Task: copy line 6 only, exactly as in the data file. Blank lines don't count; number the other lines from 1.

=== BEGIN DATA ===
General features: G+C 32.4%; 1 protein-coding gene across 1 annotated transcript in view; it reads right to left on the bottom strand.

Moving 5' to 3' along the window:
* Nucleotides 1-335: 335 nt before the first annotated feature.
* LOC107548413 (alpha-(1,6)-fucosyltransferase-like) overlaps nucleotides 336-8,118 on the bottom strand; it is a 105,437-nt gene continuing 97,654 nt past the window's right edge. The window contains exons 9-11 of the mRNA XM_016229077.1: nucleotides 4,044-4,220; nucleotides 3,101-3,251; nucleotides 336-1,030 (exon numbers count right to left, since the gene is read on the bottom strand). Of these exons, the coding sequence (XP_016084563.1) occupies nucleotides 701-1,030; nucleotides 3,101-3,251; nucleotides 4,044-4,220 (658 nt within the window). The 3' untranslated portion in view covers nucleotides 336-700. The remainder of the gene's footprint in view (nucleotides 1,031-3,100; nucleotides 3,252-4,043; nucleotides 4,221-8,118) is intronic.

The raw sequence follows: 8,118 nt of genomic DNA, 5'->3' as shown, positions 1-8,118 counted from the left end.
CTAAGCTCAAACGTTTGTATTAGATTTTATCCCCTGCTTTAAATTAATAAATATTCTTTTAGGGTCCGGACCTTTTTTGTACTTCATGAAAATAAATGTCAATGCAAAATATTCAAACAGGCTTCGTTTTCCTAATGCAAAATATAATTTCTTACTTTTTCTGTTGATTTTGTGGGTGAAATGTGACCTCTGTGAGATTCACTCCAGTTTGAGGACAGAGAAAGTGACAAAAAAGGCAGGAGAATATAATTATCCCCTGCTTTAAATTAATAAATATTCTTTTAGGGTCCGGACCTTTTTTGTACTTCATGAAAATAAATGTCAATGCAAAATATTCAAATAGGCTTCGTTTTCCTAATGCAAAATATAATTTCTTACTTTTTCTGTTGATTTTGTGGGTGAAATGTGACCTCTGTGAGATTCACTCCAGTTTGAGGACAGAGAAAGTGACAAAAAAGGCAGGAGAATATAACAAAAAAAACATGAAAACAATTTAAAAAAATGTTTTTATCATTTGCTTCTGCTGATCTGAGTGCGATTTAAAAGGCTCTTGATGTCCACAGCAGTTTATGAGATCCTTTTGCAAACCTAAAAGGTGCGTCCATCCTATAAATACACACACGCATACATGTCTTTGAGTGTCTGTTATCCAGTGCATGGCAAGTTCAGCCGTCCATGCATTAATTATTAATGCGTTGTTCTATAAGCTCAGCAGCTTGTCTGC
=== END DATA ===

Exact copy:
CTAAGCTCAAACGTTTGTATTAGATTTTATCCCCTGCTTTAAATTAATAAATATTCTTTTAGGGTCCGGACCTTTTTTGTACTTCATGAAAATAAATGTCAATGCAAAATATTCAAACAGGCTTCGTTTTCCTAATGCAAAATATAATTTCTTACTTTTTCTGTTGATTTTGTGGGTGAAATGTGACCTCTGTGAGATTCACTCCAGTTTGAGGACAGAGAAAGTGACAAAAAAGGCAGGAGAATATAATTATCCCCTGCTTTAAATTAATAAATATTCTTTTAGGGTCCGGACCTTTTTTGTACTTCATGAAAATAAATGTCAATGCAAAATATTCAAATAGGCTTCGTTTTCCTAATGCAAAATATAATTTCTTACTTTTTCTGTTGATTTTGTGGGTGAAATGTGACCTCTGTGAGATTCACTCCAGTTTGAGGACAGAGAAAGTGACAAAAAAGGCAGGAGAATATAACAAAAAAAACATGAAAACAATTTAAAAAAATGTTTTTATCATTTGCTTCTGCTGATCTGAGTGCGATTTAAAAGGCTCTTGATGTCCACAGCAGTTTATGAGATCCTTTTGCAAACCTAAAAGGTGCGTCCATCCTATAAATACACACACGCATACATGTCTTTGAGTGTCTGTTATCCAGTGCATGGCAAGTTCAGCCGTCCATGCATTAATTATTAATGCGTTGTTCTATAAGCTCAGCAGCTTGTCTGC